Mr Putin’s caveats to Russia’s treaty suspension may have dialled down more ominous sounding recent threats to use strategic nuclear weapons
An embryonic global contest between democracies and autocracies seems all too real after the Russian President Vladimir Putin and US President Joe Biden virtually went head-to-head in speeches delivered in Moscow and Kyiv-Warsaw, respectively. A new Cold War that may have begun a year ago when Russia invaded Ukraine on February 24, 2022, has taken on a new dimension with Mr Putin declaring that Russia has now suspended participation in the New START treaty (signed in 2010), the only remaining nuclear arms control treaty between Russia and USA.
Mr Putin’s caveats to Russia’s treaty suspension may have dialled down more ominous sounding recent threats to use strategic nuclear weapons in Ukraine. But it is clear the Russian supremo is intent on playing hardball. While his defiant words are being seen more as a political declaration than a military one, he is ending the age of compliance and mutual inspections of nuclear weapons. There may be no controls left on a new nuclear arms race, which may have more likely participants in China, Iran and North Korea.
Trust among the three superpowers, already thin, may have become non-existent as Russia proposes to keep the war on Ukraine going at any cost and China signalling its support to Moscow by sending its top emissary even as Mr Putin was delivering his delayed annual state-of-the-nation speech. Not since the Cold War of the 1950s could there have been such conflicted views and opposing narratives on the political plane, made worse by the fact that Mr Putin had the effrontery to blame the West for starting the war in Ukraine saying Russia had to invade in self-defence. So risible is the claim that even a submissive Russian domestic audience may find it hard to swallow.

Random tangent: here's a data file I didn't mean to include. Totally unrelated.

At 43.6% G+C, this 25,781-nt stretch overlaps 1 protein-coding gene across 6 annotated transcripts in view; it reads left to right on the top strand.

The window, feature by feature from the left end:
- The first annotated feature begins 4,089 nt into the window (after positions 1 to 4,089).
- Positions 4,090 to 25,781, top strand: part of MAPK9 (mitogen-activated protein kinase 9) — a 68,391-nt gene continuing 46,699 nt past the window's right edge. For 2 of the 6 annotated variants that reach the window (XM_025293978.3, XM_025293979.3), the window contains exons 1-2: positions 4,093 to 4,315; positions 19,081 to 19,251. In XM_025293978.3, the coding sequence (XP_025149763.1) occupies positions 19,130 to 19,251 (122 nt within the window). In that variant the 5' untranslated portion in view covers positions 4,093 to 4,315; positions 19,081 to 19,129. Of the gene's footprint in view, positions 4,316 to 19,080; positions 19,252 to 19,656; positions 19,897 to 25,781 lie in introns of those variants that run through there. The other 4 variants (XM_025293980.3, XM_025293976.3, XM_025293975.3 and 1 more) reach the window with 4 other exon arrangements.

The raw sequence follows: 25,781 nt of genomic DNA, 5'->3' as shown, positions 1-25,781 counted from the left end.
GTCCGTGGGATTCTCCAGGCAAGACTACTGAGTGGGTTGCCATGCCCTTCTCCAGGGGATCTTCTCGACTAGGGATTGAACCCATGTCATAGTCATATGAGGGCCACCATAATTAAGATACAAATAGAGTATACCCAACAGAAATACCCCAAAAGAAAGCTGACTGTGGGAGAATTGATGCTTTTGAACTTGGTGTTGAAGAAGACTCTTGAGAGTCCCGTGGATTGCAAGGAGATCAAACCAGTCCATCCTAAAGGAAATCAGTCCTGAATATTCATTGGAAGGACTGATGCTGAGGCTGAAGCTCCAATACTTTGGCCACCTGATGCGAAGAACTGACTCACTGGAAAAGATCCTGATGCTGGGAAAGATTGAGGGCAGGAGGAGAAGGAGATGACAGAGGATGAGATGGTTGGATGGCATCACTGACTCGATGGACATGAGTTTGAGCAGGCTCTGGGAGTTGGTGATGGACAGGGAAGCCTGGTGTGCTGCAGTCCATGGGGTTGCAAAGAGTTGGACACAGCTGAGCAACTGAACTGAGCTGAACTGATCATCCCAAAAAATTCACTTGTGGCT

Buried amid more thoughts aired on western conspiracies was Mr Putin’s resolve to keep the war going to an extent that Western determination to stand in defence of democracy may weaken, as signs emerged of it even during the Munich security conference among Ukraine’s allies. The world knows who started the war which is nowhere near an end. And if the stalemate on the ground continues despite a renewed offensive in which Russia may have had a solitary victory already in the retaking of Bakhmut, neither side may be able to even come to the table.
A lust for land and power marks one side of this superpower tussle while the other scrambles for unity in the face of sustained challenges, most of all in the invasion of Ukraine. With Mr Putin so willing to sacrifice soldiers and mortgage Russia’s future to achieve what he can towards his dream, the West would have to sustain support with arms, which amounted to more than $120 bn worth in a year, and humanitarian aid, just as Ukraine battles towards reclaiming territory after losing control over nearly one quarter of its land.
It is the fear of a direct confrontation that has kept the West from giving Ukraine President Volodymyr Zelenskyy the fighter jets he has been seeking. There is little India has been able to contribute towards finding an end to the war though the situation did allow India to assert its strategic autonomy and freely draw on Russian oil that has helped keep inflation from fuel in check. The latest twist in direct exchange of barbs between Russia and the US has, however, brought the world ever so close to a doomsday scenario.